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Crepe Myrtle Bark Scale (CMBS) Credit:Mississippi State University
Crepe Myrtle Bark Scale Crawlers Credit:University of Arkansas
Soot Colored Mold from Heavy Infestation Credit:University of Arkansas
CMBS on Smaller Branches Credit:Mississippi State University
CMBS Aphid Infestation Credit:Mississippi State University

Identifying and Treating Crepe Myrtle Bark Scale

Crepe Myrtle Bark Scale is a relatively new nonnative scale that was first detected in the U.S. in 2004. Slowly over the last 13 years it has moved northward and is now a serious threat to Crepe Myrtles in Hampton Roads.

Crepe Myrtle Bark Scale (or CMBS) is relatively easy to identify in heavy infestations, but can be difficult to notice in its early stages on Crepe Myrtles. CMBS has only infested Crepe Myrtles in the U.S. so far, but in other parts of the world it has infested other species of plants that we do plant in our area. This is why it is so important to identify and control this insect now before it begins to spread to other plant species in the future.

Heavily infested crepe myrtles will have large almost completely encrusted sections of the bark or twigs covered in white scale. CMBS produce large quantities of honeydew, a sticky substance that gets on the leaves and branches and trunks of the plant and then will usually encourage the development of sooty mold, which will turn dark brown to black over a short amount of time. Smaller infestations are much more difficult to identify, in the nymph stage they are very small and usually pink, gray or brown. The adults create a white covering making them easier to spot. CMBS will mainly eat off the twigs, branches and trunks. Most infestations begin in the smaller branches and twigs at the top of the tree, making larger specimens harder to initially identify until the bark scale moves lower down the tree. One adult can lay up to 300 eggs, making this scale one of the fastest to spread in short time frame.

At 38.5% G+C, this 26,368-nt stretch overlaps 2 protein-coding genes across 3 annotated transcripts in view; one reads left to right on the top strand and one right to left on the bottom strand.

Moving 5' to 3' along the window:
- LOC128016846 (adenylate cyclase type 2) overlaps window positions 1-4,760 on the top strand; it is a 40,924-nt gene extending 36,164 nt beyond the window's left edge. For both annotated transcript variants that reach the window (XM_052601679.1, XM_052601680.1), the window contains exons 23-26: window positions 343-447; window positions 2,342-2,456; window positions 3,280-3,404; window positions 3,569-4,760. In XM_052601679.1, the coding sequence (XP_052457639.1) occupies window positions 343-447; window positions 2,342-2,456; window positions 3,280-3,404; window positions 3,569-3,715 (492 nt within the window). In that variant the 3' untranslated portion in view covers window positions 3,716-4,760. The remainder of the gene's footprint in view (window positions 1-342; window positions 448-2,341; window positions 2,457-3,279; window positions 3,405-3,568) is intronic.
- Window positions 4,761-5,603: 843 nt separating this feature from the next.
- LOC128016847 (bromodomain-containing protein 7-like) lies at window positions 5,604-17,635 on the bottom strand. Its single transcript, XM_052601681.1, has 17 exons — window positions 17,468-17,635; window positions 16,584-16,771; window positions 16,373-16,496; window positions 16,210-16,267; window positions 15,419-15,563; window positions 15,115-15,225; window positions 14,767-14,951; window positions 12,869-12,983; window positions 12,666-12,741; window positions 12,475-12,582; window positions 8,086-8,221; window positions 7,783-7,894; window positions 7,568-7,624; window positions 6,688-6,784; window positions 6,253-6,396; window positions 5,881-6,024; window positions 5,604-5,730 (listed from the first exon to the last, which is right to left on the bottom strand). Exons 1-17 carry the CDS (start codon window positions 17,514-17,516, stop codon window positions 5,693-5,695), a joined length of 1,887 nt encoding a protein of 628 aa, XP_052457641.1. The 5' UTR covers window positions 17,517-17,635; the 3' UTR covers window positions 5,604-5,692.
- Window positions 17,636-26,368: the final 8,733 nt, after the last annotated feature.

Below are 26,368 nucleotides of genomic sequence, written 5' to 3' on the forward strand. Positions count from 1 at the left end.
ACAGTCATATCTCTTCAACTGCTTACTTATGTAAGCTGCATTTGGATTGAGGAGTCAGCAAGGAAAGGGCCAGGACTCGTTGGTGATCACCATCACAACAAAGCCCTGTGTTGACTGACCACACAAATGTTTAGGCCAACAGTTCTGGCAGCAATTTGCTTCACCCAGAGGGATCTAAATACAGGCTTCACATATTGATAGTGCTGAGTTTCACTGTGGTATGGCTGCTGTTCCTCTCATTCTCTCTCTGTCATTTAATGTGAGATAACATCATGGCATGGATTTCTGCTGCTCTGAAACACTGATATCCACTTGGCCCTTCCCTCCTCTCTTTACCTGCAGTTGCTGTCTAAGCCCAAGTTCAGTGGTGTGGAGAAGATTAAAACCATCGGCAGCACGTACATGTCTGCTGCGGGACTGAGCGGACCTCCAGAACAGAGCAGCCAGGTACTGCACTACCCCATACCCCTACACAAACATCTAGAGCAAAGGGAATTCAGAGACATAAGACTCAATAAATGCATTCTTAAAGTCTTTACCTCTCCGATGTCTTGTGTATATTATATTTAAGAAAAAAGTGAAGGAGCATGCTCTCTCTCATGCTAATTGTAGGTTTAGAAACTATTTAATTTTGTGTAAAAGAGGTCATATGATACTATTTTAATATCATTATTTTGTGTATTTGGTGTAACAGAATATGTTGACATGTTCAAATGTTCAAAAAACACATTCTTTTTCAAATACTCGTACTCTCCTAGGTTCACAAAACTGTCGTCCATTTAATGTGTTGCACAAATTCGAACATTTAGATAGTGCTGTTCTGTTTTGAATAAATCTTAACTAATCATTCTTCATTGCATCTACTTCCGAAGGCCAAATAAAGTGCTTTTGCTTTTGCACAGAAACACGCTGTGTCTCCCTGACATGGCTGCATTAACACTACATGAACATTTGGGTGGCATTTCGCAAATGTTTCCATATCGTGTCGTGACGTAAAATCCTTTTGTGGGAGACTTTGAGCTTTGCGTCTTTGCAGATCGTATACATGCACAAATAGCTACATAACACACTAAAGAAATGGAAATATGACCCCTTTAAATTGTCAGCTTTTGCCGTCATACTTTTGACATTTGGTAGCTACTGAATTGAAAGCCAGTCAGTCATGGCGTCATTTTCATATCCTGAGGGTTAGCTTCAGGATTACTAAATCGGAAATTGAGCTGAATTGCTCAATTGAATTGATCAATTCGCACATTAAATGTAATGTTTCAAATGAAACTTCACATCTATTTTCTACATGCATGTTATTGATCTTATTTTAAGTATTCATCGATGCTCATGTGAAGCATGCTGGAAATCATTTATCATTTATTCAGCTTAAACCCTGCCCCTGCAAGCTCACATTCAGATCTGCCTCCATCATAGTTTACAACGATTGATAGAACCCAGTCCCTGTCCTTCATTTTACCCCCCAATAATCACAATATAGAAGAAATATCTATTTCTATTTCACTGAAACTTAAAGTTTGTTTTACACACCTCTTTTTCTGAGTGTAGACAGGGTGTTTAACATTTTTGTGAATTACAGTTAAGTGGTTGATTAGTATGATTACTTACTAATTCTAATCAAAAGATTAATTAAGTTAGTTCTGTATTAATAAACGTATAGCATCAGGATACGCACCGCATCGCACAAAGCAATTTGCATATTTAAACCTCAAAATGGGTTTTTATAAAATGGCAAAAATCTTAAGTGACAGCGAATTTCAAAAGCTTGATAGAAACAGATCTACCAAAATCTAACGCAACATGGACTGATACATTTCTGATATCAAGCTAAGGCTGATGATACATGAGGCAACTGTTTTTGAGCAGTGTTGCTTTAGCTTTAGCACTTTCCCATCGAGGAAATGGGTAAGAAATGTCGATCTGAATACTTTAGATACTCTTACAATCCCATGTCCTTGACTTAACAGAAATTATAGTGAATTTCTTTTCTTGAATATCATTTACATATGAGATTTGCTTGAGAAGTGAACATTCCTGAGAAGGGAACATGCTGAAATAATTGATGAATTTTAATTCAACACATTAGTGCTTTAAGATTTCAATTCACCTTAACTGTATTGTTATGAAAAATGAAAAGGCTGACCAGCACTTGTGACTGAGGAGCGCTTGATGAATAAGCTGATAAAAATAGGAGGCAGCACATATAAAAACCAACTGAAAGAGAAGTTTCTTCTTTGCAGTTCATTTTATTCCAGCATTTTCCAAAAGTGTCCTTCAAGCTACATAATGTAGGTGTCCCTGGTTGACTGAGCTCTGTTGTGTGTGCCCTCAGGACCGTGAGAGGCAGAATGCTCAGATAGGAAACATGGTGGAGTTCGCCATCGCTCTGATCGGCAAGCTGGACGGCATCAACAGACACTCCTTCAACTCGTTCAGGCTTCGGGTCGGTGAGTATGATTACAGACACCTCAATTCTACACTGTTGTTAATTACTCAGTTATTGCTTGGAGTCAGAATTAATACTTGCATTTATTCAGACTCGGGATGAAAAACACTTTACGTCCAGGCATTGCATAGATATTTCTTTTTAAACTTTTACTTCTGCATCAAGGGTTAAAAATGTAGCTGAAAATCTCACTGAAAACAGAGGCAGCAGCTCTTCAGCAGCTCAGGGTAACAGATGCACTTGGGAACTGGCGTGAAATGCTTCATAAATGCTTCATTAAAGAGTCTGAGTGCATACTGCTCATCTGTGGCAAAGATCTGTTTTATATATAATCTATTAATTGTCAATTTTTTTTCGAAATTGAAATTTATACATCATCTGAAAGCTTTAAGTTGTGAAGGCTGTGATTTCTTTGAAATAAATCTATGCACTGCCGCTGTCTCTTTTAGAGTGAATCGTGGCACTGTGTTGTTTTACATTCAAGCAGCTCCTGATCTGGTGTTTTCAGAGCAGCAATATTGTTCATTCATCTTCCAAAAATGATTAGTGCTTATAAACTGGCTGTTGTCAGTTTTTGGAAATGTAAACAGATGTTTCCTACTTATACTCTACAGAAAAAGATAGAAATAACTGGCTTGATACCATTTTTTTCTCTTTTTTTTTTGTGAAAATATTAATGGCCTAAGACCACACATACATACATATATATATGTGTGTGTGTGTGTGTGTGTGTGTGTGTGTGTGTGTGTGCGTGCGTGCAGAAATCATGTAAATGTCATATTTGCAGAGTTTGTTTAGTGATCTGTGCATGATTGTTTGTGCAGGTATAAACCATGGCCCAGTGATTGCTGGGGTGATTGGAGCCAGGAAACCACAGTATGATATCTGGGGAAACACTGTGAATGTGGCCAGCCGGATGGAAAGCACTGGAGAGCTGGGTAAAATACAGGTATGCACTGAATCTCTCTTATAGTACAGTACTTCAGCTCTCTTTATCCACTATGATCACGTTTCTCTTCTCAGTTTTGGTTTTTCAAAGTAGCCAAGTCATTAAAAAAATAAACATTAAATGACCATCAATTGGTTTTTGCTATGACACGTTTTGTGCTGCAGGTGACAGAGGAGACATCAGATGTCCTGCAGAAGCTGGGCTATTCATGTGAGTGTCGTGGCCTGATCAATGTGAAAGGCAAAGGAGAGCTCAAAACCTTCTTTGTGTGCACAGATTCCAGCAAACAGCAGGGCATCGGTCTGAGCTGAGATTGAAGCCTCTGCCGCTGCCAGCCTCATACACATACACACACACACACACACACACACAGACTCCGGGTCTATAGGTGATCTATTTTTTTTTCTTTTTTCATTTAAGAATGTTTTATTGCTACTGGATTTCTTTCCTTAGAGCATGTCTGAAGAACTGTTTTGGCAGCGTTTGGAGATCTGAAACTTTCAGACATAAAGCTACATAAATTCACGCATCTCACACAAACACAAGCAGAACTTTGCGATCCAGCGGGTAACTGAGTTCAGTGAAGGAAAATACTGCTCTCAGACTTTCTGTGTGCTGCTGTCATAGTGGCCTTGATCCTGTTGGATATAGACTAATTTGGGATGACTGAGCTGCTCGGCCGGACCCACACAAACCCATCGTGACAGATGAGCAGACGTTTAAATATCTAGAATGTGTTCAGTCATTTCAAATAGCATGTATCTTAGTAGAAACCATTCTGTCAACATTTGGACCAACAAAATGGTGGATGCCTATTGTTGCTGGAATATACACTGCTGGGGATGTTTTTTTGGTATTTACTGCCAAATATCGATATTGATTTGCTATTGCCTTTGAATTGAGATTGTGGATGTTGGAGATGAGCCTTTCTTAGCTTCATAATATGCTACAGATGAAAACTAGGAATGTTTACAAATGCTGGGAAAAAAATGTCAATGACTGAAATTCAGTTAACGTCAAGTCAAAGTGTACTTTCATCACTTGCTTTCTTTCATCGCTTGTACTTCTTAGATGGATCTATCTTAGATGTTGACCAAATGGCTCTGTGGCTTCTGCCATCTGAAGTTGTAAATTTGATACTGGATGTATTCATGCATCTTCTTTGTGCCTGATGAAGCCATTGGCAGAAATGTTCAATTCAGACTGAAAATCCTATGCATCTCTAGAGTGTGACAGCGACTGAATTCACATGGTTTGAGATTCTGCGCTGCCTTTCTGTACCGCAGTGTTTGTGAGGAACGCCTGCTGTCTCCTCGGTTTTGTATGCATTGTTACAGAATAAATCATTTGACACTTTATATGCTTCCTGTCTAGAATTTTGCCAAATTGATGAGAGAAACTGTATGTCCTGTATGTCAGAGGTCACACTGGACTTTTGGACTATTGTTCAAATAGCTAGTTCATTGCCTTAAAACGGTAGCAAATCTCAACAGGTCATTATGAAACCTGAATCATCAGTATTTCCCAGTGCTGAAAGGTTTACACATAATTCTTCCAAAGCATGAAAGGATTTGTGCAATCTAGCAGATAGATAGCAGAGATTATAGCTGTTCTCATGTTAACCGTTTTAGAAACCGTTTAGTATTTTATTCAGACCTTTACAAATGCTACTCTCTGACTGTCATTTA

Treatment of Crepe Myrtle Bark Scale has to be done in stages and the time of the year will dictate what you should treat with. The late fall to early spring time frame is an easier time to identify whether or not you have a problem, as there are no leaves and blooms to hide the infestations.

Treat in late fall to early spring with a high quality oil spray like Fertilome Horticultural Oil Spray. With 80% mineral oil this product works as a suffocant and will kill the scale and the sooty mold. The mold and the scale both need to be coated in the Horticultural Oil in order to be controlled effectively, so spray the branches, twigs and trunks liberally until dripping. Spray nearby Crepe Myrtles as well, as newly or slightly infested plants may be unnoticeable. Repeat applications every 2-3 weeks or as needed, and always read label and instructions before using any control.

The Crepe Myrtle Bark Scale that dies will discolor and fall off the tree over time. The sooty mold will eventually wash off naturally, but can be washed off gently with soap and water on the main trunks and branches where applicable and noticeable.

Treatments will need to be made in the late spring to early fall time to completely control the Crepe Myrtle Bark Scale. In a future blog we will discuss the importance of treating CMBS with Systemic Insecticides which are much stronger during the growing season to really control the scale, and other effective fungicides to control the sooty mold as well. These products listed below will be discussed in detail then:
•Fertilome Systemic Insect Drench
•Hi Yield Systemic Insect Spray
•Fertilome Broad Spectrum Fungicide
•Fertilome F-Stop Fungicide

Crepe Myrtle Bark Scale is a serious insect issue to one of our beloved trees in Hampton Roads and with proper identification and control methods together we can control this issue. Please stay tuned to our blogs for future information and control methods for the Crepe Myrtle Bark Scale. Please visit any of our year round locations to talk with a Garden Pharmacy employee to help identify and control any issues you may be having in your garden or landscape.